A miner would arrive in Tehachepi with an account of the accidental discovery, a horn spoon, and a pocketful of quartzite. He'd stake a claim. Find a partner. They would work it, a few hundred feet of drift tunnels, even, under miserable conditions. And then the vein would disappear in a blank wall. A compressed schist. A roll of rock from the earth turning over in her sleep. Surely the vein continued elsewhere, but where? And then the tunnels would fill with water. In the papers, a report would note that another partnership had been "prospecting without success." Or sometimes the mine would never make the papers; the miners would keep the discovery quiet for months, and in their failure to persuade the gold from the earth, quiet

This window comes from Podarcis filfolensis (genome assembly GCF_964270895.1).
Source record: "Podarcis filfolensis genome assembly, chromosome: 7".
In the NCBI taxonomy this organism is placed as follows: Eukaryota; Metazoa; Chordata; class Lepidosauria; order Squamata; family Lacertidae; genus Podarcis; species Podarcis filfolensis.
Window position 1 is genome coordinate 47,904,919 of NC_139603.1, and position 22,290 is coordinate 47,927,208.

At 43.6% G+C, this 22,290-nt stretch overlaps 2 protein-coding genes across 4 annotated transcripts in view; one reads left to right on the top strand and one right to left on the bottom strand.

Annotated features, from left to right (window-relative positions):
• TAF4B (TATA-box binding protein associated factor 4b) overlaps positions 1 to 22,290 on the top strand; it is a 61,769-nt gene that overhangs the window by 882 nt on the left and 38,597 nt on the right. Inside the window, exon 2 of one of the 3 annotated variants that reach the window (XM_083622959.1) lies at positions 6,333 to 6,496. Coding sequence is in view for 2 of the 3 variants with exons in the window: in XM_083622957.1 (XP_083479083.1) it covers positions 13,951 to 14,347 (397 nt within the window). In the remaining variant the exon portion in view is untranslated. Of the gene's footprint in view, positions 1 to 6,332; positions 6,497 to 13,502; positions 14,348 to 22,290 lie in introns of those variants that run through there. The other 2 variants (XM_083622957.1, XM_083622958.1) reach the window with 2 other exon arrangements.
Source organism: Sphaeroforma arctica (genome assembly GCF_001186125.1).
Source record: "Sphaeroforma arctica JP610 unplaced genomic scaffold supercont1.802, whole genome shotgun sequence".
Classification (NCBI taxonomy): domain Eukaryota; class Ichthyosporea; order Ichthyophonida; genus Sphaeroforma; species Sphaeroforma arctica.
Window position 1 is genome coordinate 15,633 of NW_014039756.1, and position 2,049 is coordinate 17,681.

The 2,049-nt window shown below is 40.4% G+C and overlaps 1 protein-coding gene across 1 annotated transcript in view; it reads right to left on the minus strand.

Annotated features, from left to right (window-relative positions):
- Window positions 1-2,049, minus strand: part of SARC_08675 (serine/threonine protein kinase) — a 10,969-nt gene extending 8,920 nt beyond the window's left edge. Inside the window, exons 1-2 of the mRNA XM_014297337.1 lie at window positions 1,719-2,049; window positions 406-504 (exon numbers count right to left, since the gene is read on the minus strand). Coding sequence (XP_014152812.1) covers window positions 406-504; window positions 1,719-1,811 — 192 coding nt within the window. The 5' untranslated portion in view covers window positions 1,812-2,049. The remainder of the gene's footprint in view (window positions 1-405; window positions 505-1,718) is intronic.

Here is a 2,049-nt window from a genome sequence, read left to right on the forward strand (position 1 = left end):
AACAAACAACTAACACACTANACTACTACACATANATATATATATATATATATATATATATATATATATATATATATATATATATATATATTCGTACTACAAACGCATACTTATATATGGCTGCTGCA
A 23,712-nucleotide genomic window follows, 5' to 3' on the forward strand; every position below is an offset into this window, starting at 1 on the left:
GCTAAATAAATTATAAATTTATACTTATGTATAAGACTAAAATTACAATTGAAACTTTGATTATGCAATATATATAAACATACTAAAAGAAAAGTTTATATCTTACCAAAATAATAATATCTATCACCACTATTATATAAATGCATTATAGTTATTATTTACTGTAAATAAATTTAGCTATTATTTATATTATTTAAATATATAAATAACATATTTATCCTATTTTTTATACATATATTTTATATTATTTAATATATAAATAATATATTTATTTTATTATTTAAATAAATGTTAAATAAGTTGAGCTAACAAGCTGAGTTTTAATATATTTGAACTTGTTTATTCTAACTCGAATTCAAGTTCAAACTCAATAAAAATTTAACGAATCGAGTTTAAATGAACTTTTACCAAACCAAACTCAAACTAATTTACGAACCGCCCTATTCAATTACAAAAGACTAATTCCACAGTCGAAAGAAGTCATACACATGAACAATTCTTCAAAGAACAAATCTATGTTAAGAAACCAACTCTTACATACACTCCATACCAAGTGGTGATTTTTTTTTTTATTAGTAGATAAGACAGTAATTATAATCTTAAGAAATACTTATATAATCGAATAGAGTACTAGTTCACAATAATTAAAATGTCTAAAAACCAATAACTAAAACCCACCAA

The Alcor would have been one such mine. It was reputedly "discovered" by an Indian searching for a lost burro; he grabbed up a rock to scare the burro out of a ravine, and found he had a handful of gold-bearing quartzite. He'd worked on roads to other mines, so he knew what this might be worth.
The original claim in 1873 listed Christian Beveridge as owner. A new claim was granted to a
Vasquez-Quicksilver partnership in 1878, but the ownership remained in dispute. Beale and Vineyard claimed it, in 1881, as existing within the new boundaries of the Tejon Ranch.
What Beale and Vineyard did not know, but had the money and guts to find out, was where the gold veins reappeared in the fractured faults. George knew the map showed the crossing points of the faults--but if he couldn't find the locations on the real ground for Beale and Vineyard, he was useless. If he could find the crossroads, he was a threat, and just as dead. It is the pattern, the loop of stars and railroads and cracks in the earth.


Send comments to:

last modified: 11/6/96 7:00:28 PM